Why Can’t Brett Kavanaugh Answer This Senator’s Question About The Mueller Probe?

We’ll have more on the first day of Judge Brett Kavanaugh’s confirmation hearings after headlines.

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The piece was written in response to the Supreme Court case Rice v. Cayetano, in which the Supreme Court ruled that excluding voters because they are not Hawaiian violated the 14th and 15th amendments.

Booker focused on a document he said described Kavanaugh’s views as a White House aide under former President George W. Bush on the use of “racial profiling” in the aftermath of the September 11, 2001, attacks on the United States that the senator said had been blocked from public release by committee Republicans. But he said he didn’t see semi-automatic rifles as “unusual”. He put out his hand to Kavanaugh, who paused for a moment before turning away as a security guard stepped in.

House members don’t get to vote on Kavanaugh, but Richmond plans to testify about Kavanaugh as an outside witness on Friday, the final day of confirmation hearings. But he refused to provide direct answers to Democrats who wanted him to say whether there are limits on a president’s power to issue pardons, including to himself or in exchange for a bribe.

Hirono also asked Kavanaugh if he had ever sexually harassed or assaulted anyone, a question she has asked every nominee. Some people want me to become a liberal because I disagree with President Trump.

Trump has often criticized the judiciary. The second day of hearings on Wednesday was marked by the same sort of shout-and-arrest pattern.

Kavanaugh, President Donald Trump’s nominee, could at some point be called upon to rule on a challenge related to special counsel Robert Mueller’s investigation of Russian interference in the 2016 election. After a pause, he said, “Um, I’m happy to answer a more specific question”. Democrats have attacked the records production on two fronts.

“I’m saying the principle of the independence of the judiciary means I can’t insert myself into politics in either of two ways: commenting on political events or, in my view, commenting on things said by politicians”, he said.

The conservative Rubin concluded, “It’s for this very reason that it’s so critical to get all his materials out in public view and get definitive questions to senators’ answers”.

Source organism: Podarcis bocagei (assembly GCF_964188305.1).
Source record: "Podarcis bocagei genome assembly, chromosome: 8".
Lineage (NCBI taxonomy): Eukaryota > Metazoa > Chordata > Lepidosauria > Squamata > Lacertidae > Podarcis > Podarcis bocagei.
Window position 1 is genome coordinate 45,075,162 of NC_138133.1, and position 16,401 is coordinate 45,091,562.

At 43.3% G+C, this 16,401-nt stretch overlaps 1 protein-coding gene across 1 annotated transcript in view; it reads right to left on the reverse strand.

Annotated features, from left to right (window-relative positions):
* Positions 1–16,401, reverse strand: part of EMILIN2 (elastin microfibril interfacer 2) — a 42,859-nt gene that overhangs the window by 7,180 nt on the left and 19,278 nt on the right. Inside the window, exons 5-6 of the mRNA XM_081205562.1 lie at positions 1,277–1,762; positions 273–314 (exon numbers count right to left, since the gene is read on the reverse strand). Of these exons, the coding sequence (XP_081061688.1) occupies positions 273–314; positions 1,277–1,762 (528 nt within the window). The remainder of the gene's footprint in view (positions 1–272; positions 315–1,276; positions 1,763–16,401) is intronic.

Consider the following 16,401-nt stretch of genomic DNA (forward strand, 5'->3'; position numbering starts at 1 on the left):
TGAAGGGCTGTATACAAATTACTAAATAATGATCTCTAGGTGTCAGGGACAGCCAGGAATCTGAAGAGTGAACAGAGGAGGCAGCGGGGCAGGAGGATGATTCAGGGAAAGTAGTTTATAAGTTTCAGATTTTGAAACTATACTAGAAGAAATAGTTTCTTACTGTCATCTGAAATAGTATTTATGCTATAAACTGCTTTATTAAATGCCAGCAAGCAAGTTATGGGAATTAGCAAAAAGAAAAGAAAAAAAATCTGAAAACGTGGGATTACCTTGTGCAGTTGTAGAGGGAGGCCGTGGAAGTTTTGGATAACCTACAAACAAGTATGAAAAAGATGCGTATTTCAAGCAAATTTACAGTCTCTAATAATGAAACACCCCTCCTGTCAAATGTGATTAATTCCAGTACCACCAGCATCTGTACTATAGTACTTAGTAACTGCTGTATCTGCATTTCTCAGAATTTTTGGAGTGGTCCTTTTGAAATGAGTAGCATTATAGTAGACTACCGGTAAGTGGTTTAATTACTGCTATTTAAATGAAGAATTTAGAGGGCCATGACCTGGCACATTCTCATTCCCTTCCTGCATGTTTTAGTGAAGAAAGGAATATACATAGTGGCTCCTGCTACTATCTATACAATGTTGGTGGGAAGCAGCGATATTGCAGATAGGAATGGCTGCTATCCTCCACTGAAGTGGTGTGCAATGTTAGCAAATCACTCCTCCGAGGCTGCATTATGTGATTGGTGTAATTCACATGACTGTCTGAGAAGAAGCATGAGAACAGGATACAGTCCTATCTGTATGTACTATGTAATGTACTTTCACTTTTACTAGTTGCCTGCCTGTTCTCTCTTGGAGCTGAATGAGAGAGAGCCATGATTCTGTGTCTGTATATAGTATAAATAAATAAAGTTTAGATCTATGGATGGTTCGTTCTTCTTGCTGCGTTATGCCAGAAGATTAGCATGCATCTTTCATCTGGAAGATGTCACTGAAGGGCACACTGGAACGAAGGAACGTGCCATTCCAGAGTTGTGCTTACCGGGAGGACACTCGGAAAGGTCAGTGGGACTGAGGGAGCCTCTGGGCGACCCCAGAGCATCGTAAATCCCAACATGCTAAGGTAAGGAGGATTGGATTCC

While decrying gun violence and sympathizing with Feinstein’s horror over school shootings, Kavanaugh said, “I understand the issue, but as a judge, my job was to follow the Second Amendment opinion of the Supreme Court whether I agree with it or disagree with it”.

Feinstein asked Kavanaugh about his 2009 article that concluded sitting presidents should be free from the distractions of civil lawsuits, criminal prosecutions and investigations.

In a 2002 email, Kavanaugh writes that security procedures adopted in the wake of the September 11 attacks should ultimately be race-neutral, though he acknowledged that developing such procedures could take time. Roe isn’t “settled law”; if it were, there wouldn’t be an iota of the sturm and drang surrounding SCOTUS confirmation hearings that we typically experience. Richard Blumenthal of CT, “selecting a justice on the Supreme Court who potentially will cast a decisive vote in his own case”.

Kavanaugh called the Roe decision “an important precedent of the Supreme Court that has been reaffirmed many times”.

While stopping short of calling the Roe case correctly decided, Kavanaugh’s remarks suggested he might be cautious toward overturning it.

The president’s contentious nominee for the nation’s highest court told Blumenthal that it would be inappropriate for him to make commitments on how he would handle potential cases. The New York Times had earlier obtained some of the documents relating to emails Kavanaugh wrote touching upon abortion and race issues when he served in the Bush White House.

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“The government’s conduct in the case had already forced her to delay her decision on an abortion by several weeks”, Durbin told Kavanaugh. “The president of the United States who has nominated you is an unindicted co-conspirator implicated in some of the most serious wrongdoing that involves the legitimacy of his presidency”.

Q&A: Why all the fighting about Kavanaugh’s records?